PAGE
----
If I think about all that too much, I could almost talk myself out of going, but when I look at the other side of the coin,  I am certain of my decision to go.  I am not running away from a person or a situation, I am running to an adventure, an experience of a lifetime!


Saturday, January 2, 2016

      I think I've always had a yen to travel, to go somewhere new and exciting. But too often, it was not just about going somewhere, it was also about leaving somewhere. 
      I was in 3rd grade the first time I went to Girl Scout camp, and for the next 10 years, those 2 weeks each summer provided a respite from a hard life.
      At age 19, I ran from my childhood, straight into the arms of my first husband.  I was full of dreams of the things we'd do and the places we'd go.  But 10 years later, I was in an empty marriage.  Many nights, instead of putting Seth to bed, I'd put him in the backseat, go to Marion, and at the point where Rt 13 and Rt 57 intersect, I'd drive up the on-ramp, and down the either side, then cross over to the other direction and do the same.  Sometimes I drove that cloverleaf once, sometimes 2 or 3 times, until the need to escape could be contained.
     I was 33 years old when Emily was born with Down Syndrome. Mingled in all the joys that she brought in our lives, there still was grief over the things I imagined I had lost.  I became resigned that I would live my life out as the caretaker of an adult child.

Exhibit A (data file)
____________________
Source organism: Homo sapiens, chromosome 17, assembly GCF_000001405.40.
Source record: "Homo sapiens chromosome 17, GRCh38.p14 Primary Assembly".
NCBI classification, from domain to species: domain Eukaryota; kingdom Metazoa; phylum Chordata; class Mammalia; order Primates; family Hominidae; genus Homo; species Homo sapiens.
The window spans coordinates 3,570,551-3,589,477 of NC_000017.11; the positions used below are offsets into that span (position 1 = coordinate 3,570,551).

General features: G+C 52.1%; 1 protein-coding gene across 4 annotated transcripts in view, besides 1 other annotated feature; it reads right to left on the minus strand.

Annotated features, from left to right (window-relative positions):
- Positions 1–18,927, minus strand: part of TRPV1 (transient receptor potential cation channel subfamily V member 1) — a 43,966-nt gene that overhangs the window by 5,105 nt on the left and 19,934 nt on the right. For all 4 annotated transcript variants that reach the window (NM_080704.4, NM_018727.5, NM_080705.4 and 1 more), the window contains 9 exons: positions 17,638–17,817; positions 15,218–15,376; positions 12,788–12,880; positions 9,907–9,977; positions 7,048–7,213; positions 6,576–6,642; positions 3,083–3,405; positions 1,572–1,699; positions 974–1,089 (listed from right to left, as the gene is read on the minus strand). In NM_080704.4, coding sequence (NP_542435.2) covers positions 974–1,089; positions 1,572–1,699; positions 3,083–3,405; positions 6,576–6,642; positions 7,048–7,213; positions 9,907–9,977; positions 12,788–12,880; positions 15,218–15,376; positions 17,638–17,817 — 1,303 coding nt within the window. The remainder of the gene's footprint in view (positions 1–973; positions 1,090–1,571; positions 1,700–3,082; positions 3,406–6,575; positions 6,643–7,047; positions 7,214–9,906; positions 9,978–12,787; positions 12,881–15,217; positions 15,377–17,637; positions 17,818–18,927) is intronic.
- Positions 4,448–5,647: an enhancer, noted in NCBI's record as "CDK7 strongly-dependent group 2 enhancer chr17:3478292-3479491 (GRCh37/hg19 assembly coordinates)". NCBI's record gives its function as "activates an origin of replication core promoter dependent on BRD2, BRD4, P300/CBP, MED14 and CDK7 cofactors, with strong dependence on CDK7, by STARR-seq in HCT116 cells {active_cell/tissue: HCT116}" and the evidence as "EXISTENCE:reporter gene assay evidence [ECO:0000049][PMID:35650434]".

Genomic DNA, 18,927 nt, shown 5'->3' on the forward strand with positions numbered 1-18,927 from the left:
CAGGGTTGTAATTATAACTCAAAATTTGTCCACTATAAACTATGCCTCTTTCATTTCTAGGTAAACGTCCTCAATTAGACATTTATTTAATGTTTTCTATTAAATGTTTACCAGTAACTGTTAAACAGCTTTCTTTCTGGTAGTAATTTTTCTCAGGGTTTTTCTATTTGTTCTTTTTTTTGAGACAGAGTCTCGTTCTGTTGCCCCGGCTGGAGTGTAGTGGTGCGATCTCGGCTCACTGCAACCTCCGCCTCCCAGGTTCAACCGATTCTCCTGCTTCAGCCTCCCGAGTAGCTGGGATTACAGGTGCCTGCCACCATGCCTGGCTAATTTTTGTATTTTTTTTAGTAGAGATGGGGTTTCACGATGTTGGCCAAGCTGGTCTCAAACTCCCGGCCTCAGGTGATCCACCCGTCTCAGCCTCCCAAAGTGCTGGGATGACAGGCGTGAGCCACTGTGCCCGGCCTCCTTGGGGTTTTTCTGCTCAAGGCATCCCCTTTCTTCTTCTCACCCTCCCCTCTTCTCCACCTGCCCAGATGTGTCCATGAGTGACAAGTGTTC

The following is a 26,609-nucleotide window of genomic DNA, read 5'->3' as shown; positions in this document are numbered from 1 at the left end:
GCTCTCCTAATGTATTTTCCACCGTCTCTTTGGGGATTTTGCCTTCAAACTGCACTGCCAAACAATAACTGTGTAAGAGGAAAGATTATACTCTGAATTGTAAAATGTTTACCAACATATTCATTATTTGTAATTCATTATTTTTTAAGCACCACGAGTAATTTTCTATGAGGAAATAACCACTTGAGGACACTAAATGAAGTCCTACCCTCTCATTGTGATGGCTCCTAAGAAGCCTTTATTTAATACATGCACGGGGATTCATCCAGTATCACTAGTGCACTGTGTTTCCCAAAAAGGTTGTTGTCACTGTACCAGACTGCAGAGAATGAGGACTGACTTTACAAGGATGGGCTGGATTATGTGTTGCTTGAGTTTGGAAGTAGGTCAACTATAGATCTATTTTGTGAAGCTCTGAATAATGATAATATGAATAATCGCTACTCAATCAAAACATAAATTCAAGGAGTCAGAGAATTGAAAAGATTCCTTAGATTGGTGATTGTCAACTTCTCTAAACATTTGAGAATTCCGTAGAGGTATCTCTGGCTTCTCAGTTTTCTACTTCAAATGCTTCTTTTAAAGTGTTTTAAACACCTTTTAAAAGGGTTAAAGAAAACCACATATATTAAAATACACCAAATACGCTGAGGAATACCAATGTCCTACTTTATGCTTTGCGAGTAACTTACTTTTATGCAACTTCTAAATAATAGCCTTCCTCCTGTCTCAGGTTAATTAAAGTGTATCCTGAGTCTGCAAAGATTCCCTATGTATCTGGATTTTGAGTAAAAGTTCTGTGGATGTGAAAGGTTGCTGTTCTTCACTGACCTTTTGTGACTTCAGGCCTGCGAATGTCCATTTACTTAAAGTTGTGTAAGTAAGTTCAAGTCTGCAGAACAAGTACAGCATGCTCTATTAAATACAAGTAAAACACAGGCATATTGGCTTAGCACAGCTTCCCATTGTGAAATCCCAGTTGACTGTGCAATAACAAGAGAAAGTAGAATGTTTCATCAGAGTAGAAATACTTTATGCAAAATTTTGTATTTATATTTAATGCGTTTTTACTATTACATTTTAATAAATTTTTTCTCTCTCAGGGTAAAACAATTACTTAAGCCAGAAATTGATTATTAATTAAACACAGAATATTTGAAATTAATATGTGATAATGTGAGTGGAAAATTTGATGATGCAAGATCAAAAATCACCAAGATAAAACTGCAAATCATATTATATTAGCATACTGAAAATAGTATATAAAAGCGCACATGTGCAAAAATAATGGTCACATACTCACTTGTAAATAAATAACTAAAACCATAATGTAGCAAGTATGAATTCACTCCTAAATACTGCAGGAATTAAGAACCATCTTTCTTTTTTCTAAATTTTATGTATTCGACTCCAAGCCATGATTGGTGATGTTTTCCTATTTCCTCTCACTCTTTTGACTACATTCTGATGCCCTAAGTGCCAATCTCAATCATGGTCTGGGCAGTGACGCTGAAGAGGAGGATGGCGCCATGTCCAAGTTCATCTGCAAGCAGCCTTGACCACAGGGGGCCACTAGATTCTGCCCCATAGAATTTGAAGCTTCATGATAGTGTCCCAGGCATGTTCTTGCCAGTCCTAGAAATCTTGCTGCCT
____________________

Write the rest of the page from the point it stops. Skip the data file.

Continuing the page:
12 years later, when I met Ray, I was a single mother and traveling was the last thing on my mind.  It was Ray who encouraged me to let Emily attend a week-long camp for kids with disabilities.  The day I picked her up and she didn't want to come home, was the day that it occured to me that she had needed a vacation from me as much as I had needed a vacation from her. 
    Emily unexpectedly died 4 years later, at age 16, and we were abruptly thrust into an empty next.  Mingled with this overwhelming grief came the realization that one chapter of my life had closed, and another chapter was waiting to be written.  A chapter that could include traveling.
    Soon after Emily's death, it became evident that my mother's forgetfulness was much more than that and I set aside my dreams to help care for my parents. 
     Now, with both my parents gone,  it's time.  It's time to fulfill a dream.  It's time to travel.